Dr Umar Riaz Muhammad
Academic and research departmentsFaculty of Engineering and Physical Sciences, Centre for Vision, Speech and Signal Processing (CVSSP), Department of Electrical and Electronic Engineering.
We present the first competitive drawing agent Pixelor that exhibits human-level performance at a Pictionary-like sketching game, where the participant whose sketch is recognized first is a winner. Our AI agent can autonomously sketch a given visual concept, and achieve a recognizable rendition as quickly or faster than a human competitor. The key to victory for the agent’s goal is to learn the optimal stroke sequencing strategies that generate the most recognizable and distinguishable strokes first. Training Pixelor is done in two steps. First, we infer the stroke order that maximizes early recognizability of human training sketches. Second, this order is used to supervise the training of a sequence-to-sequence stroke generator. Our key technical contributions are a tractable search of the exponential space of orderings using neural sorting; and an improved Seq2Seq Wasserstein (S2S-WAE) generator that uses an optimal-transport loss to accommodate the multi-modal nature of the optimal stroke distribution. Our analysis shows that Pixelor is better than the human players of the Quick, Draw! game, under both AI and human judging of early recognition. To analyze the impact of human competitors’ strategies, we conducted a further human study with participants being given unlimited thinking time and training in early recognizability by feedback from an AI judge. The study shows that humans do gradually improve their strategies with training, but overall Pixelor still matches human performance. The code and the dataset are available at http://sketchx.ai/pixelor.
Human free-hand sketches have been studied in various contexts including sketch recognition, synthesis and fine-grained sketch-based image retrieval (FG-SBIR). A fundamental challenge for sketch analysis is to deal with drastically different human drawing styles, particularly in terms of abstraction level. In this work, we propose the first stroke-level sketch abstraction model based on the insight of sketch abstraction as a process of trading off between the recognizability of a sketch and the number of strokes used to draw it. Concretely, we train a model for abstract sketch generation through reinforcement learning of a stroke removal policy that learns to predict which strokes can be safely removed without affecting recognizability. We show that our abstraction model can be used for various sketch analysis tasks including: (1) modeling stroke saliency and understanding the decision of sketch recognition models, (2) synthesizing sketches of variable abstraction for a given category, or reference object instance in a photo, and (3) training a FG-SBIR model with photos only, bypassing the expensive photo-sketch pair collection step.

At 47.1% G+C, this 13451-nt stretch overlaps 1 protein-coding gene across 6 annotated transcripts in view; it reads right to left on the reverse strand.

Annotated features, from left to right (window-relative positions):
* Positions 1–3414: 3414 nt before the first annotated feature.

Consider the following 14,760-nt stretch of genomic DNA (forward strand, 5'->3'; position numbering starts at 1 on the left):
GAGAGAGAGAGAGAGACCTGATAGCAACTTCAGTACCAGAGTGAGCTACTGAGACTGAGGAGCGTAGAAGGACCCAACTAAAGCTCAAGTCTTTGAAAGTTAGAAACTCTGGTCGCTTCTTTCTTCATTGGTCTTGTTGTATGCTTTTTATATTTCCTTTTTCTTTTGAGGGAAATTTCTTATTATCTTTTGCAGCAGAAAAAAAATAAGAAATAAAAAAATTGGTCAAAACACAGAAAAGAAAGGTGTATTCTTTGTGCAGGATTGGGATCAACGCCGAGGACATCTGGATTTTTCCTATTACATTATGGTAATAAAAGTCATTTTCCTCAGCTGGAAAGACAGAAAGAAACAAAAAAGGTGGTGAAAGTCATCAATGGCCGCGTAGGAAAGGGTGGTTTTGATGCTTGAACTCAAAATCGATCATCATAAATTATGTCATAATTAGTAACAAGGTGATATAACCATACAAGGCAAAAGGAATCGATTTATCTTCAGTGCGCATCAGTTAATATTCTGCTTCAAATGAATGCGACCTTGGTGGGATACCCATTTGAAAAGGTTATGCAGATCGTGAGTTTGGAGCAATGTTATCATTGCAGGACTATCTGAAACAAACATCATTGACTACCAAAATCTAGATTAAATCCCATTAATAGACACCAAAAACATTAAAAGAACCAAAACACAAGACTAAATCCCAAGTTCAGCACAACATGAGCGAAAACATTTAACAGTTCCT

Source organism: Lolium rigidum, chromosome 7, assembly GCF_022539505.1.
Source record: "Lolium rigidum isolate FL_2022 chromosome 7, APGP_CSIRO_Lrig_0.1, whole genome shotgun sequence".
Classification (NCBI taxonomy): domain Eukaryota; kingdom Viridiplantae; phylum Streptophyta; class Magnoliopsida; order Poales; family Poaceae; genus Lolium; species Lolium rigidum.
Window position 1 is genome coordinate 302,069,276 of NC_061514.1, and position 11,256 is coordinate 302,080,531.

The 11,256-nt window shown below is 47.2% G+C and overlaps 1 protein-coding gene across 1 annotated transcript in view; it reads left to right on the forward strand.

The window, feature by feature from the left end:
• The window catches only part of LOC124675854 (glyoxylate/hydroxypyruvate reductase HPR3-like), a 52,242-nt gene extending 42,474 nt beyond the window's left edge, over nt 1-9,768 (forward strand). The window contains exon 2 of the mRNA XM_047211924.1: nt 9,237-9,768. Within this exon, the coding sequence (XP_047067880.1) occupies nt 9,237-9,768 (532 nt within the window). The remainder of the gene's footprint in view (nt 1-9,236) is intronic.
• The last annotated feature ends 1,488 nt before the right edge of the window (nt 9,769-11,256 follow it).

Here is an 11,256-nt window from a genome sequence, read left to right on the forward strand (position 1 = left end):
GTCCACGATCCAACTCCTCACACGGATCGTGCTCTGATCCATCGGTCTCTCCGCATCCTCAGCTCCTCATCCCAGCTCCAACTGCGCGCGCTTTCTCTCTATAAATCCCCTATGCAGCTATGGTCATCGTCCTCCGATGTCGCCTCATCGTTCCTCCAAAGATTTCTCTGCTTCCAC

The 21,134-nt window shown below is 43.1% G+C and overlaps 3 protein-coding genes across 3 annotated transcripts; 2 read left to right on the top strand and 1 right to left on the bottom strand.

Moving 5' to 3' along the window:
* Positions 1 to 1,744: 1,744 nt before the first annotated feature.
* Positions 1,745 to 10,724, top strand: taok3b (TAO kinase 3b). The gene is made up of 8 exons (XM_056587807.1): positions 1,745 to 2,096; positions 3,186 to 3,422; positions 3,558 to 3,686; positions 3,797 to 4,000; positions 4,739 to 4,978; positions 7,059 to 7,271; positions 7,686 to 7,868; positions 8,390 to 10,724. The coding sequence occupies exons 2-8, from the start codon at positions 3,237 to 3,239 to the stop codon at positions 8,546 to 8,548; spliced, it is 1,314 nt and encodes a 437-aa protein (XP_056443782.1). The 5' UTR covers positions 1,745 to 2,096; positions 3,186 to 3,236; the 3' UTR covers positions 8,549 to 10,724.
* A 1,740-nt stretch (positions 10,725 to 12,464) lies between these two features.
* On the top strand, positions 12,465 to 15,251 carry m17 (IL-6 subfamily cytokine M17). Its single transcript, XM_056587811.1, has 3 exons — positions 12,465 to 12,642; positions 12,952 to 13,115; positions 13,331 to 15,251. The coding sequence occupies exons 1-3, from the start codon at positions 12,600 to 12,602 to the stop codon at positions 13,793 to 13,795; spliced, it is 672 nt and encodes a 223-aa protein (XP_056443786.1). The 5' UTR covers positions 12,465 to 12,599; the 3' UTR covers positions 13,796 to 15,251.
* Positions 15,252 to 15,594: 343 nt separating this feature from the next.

Automatic data abstraction is an important capability for both benchmarking machine intelligence and supporting summarization applications. In the former one asks whether a machine can `understand' enough about the meaning of input data to produce a meaningful but more compact abstraction. In the latter this capability is exploited for saving space or human time by summarizing the essence of input data. In this paper we study a general reinforcement learning based framework for learning to abstract sequential data in a goal-driven way. The ability to define different abstraction goals uniquely allows different aspects of the input data to be preserved according to the ultimate purpose of the abstraction. Our reinforcement learning objective does not require human-defined examples of ideal abstraction. Importantly our model processes the input sequence holistically without being constrained by the original input order. Our framework is also domain agnostic -- we demonstrate applications to sketch, video and text data and achieve promising results in all domains.